Wuthering Heights Blu-ray Review
Don’t be put off by the black bars – we haven’t gone back in time – director Andrea Arnold has always favoured the 1.33:1 fullscreen aspect ratio, and, despite the stunning landscapes which, you would think, might lend themselves well to a broader more panoramic ratio, this TV-style format actually works surprisingly well, particularly in conjunction with Arnold’s gritty, up-close handheld camerawork. Indeed with its 1080p video presentation this latest incarnation of Wuthering Heights looks superb, the finest of details clear and apparent throughout the proceedings, from the beads of sweat, tears or rain cascading down the lead characters’ faces to the individual strands that comprise the beautiful feathers Catherine collects. Clothing textures are superb, and the moors themselves come alive with all the sumptuous close-up observation on offer here. The colour scheme further helps this effort, bringing out a surprising amount of vibrant colour within the moors themselves – deep, vivid greens and decadent purples, made yet more fantastical when juxtaposed with the dour general setting; the browns mud and grey sky, and the perpetually bad weather. Black levels are strong, and there is an expected level of suitably filmic grain pervading the piece. Overall this is an impressive presentation; just edging into demo quality, and surprisingly good considering the stylistic approach, the framing and the budgetary restrictions.
On the aural front the accompanying DTS-HD Master Audio 5.1 track does a stunning job at ramping up the immersive atmosphere, perfectly promoting the weather-dominated mix which makes up for a complete lack of score by creating its own out of the bracing natural elements. From the thrashing wind to the crashing downpour; there’s seldom a moment when the surrounds aren’t throwing things at you. Thunderstorms are perhaps the highlight, where the bass rumble adds some serious potency to the mix. Of course, although it’s almost the least important element, what little dialogue there is comes across clearly and coherently, mainly emanating from the fronts and centre channels. A few songs sung by the characters break up the weather-biased track, but you needn’t worry, even if they didn’t, this would still be a thoroughly engaging, fully-embracing, engulfing mix that makes you genuinely feel like you’re out there on the moors, with the elements raging all around you. Powerful.
Somewhat disappointingly, there’s absolutely nothing on the disc in terms of extras, except for a Gallery featuring a selection of excellent promotional photographs taken by Agatha A. Nitecka (samples from which adorn this review).
Daring in its approach to the source material, acclaimed Brit filmmaker Andrea Arnold’s Wuthering Heights feels like a period film in name only. Whilst it stays true to the sentiments and substance of Bronte’s classic novel, and overtly maintains the period setting, its heart beats to a modern drum, and Arnold appears to have fashioned a classically-minded piece that will still speak to the modern generation – that still feels of some relevance – rather than just being another antiquated barrage of clichés from times gone by. Unfortunately, whilst she has admirably interpreted the emotional elements of the text as palpably rich weather-based symbolism, creating a fantastically atmospheric mood to pervade the piece, her free reign ultimately undermines the movie, drifting dangerously close to pretentious art-house work just for the sake of it, and feeling like it could have done with some judicious editing. It’s a great shame because, with a little tweaking, Arnold’s Heights could have no doubt maintained her trademark style without asking too much of her already patient audience members. The end result is still a strikingly atmospheric movie, which features some surprisingly strong performances not least because of the relative inexperience of the young cast, but also because of the comparative lack of actual dialogue that they get to work with. But it’s still a flawed – and perhaps even for some, fatally so – period drama, audacious in the originality of its ideas, but not wholly refined in terms of the final product.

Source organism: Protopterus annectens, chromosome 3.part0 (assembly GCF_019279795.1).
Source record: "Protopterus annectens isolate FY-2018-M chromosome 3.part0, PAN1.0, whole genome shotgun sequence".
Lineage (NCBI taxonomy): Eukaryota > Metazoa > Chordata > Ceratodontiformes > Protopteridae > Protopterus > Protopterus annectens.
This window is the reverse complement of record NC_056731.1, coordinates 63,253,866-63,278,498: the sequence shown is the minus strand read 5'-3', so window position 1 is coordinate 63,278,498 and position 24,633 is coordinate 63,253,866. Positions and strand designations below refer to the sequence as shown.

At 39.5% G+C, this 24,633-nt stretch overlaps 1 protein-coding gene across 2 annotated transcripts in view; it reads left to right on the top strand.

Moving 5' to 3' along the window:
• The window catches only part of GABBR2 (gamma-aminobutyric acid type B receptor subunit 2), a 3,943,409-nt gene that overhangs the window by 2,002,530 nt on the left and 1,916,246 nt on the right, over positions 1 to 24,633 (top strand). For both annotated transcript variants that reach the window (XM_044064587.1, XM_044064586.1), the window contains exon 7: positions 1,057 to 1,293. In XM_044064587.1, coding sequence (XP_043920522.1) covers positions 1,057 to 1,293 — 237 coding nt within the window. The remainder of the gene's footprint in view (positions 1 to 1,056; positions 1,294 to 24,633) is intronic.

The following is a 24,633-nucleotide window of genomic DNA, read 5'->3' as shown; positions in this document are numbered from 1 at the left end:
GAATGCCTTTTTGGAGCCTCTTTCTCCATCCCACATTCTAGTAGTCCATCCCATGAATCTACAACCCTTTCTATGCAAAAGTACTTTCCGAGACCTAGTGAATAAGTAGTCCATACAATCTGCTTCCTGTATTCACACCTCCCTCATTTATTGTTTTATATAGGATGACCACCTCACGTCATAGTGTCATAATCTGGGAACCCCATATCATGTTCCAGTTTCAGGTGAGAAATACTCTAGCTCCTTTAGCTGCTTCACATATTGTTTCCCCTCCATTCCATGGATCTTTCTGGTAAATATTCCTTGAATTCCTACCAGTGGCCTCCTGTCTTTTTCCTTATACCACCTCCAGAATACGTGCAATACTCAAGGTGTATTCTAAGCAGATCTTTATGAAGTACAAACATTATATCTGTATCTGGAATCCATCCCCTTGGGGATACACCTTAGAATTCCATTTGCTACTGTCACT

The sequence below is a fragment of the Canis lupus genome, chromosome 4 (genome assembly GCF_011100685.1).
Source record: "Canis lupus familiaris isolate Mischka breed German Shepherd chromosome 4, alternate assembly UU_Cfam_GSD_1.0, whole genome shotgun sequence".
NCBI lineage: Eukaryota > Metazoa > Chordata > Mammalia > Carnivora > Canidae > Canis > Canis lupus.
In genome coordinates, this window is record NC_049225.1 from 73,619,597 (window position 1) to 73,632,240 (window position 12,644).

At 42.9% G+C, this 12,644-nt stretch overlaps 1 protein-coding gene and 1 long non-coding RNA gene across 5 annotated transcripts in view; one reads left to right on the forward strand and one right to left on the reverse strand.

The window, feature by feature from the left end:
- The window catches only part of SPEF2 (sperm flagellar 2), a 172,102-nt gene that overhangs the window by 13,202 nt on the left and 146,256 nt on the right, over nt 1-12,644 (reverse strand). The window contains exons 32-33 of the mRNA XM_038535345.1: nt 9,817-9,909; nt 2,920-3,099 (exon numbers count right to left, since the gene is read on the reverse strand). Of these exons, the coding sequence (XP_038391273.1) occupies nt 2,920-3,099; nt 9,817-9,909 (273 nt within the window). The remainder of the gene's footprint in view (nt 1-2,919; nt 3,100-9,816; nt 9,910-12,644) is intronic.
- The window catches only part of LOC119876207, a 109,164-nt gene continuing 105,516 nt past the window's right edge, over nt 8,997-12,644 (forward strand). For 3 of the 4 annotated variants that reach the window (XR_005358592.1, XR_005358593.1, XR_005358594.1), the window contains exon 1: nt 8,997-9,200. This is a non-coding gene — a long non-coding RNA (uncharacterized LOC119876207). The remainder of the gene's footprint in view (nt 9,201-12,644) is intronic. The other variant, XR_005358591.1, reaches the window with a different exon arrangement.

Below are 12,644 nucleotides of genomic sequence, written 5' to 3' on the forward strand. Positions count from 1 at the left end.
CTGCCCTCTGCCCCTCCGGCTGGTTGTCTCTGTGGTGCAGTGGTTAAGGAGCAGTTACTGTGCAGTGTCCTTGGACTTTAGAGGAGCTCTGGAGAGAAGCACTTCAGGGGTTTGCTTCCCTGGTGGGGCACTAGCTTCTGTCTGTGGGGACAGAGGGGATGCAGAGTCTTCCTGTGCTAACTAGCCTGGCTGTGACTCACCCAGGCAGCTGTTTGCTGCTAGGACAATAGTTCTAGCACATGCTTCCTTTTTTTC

On Region B-locked UK Blu-ray we get excellent video and truly atmospheric audio, and, although there are scant few extras, this is still an attractive package. Fans of the film shouldn’t be disappointed, although those who have been looking forward to this interpretation of Wuthering Heights may want to consider a rental first. It’s not the most refined film from Andrea Arnold, and whilst ‘Heights aficionados will definitely want to check it out, they may not necessarily want to make space for it in their collection.
Suggested retail price when reviewed: £19.99
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